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Beware of Bad Pitching Mechanics in Prominent Places!

This post is somewhat in keeping with my post from last week, which explained how to be smarter about what you take from watching NCAA softball games on TV. The example I’m about to give, however, is much more specific. Actually, it’s been a pet peeve of mine for quite some time, and I’ve been looking forward to writing about it for months. There is an iconic image of a pitcher that many of you may have seen. Many of you may even see it regularly. And frankly… well, it’s awful.

This is a car magnet that I’ve seen on a whole bunch of cars at a number of different softball tournaments I’ve attended:

Windmill pitcher car magnet

Yes, I know this is just a simple silhouette and not a “real pitcher” (although honestly, whoever made the magnet probably traced or copied a photo of a real pitcher to get this image), but it’s an image that so many young pitchers see all the time. Given that fact, the terrible mechanics offend me as a pitching coach.

It just so happens that even though this is just a crude silhouette, I can still analyze the heck out of it. Let’s take a closer look:

This car magnet shows bad windmill pitching mechanics

Ok. For starters, check out that back foot. This girl (let’s call her Maggie) is pitching illegally. This is a great illustration of something called “crow hopping,” which I briefly mentioned in my last post. A crow hop happens when the foot that was pushing off the rubber breaks contact with the ground and re-plants at a later point. Not only is crow hopping against the rules, it’s also terrible for your power and command as a pitcher.  Typically, when a crow hop exists in a pitch, there is a moment when both of the pitcher’s feet are off the ground. Even if it’s only a split second, the pitcher has very little control of her body while she’s essentially floating in the air, and that tiny moment of no control is enough to break down the remainder of the pitch once the feet land.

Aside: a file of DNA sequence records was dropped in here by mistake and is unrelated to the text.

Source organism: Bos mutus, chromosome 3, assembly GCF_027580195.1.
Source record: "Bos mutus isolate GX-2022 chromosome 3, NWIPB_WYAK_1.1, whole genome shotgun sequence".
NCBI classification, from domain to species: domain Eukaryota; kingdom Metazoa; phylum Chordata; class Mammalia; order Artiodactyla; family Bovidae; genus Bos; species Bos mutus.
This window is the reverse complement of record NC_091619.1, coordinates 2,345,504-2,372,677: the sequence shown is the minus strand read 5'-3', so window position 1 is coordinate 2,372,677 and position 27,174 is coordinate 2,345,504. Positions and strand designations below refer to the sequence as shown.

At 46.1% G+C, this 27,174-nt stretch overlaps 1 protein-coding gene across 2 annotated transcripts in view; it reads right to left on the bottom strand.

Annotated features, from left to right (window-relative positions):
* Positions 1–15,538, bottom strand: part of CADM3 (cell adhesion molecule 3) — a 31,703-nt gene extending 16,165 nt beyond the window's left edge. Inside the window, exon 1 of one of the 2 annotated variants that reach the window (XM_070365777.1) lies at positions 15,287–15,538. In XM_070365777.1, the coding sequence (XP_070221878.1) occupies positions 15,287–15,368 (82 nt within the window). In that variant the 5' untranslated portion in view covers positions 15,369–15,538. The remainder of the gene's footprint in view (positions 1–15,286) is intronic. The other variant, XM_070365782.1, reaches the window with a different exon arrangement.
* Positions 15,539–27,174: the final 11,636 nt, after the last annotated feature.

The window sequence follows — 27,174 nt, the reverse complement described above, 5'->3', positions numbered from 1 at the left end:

Back to Maggie’s back foot. Notice how it’s pointing away from the catcher, completely opposite where she’s trying to throw the ball. As a result, she won’t be able to perform a drive through. Try standing with your feet wide apart and your foot pointed like Maggie’s, and see how fast you can drive through with your heel leading the whole time. Now try it with your knee and toes pointed forward instead, and drive your knee forward as fast as you can. Which way is faster? Which is easier and more comfortable? If you’re doing it correctly, the second way should win hands down. If we saw the end of Maggie’s pitch, I’m guessing that back leg would make it about halfway to the front (maybe less) just from the momentum of her body before trailing off toward the first base line (again, not where she’s trying to throw the ball!).

Maggie’s front knee is also pointed away from the catcher. In fact, her whole upper body is turned slightly in that direction. This is a simple physical principle that should make logical sense to you if you think about it for a second: if you’re trying to throw a ball as hard as you can to a specific target, all of your energy and every movement you make should be pointed at that target.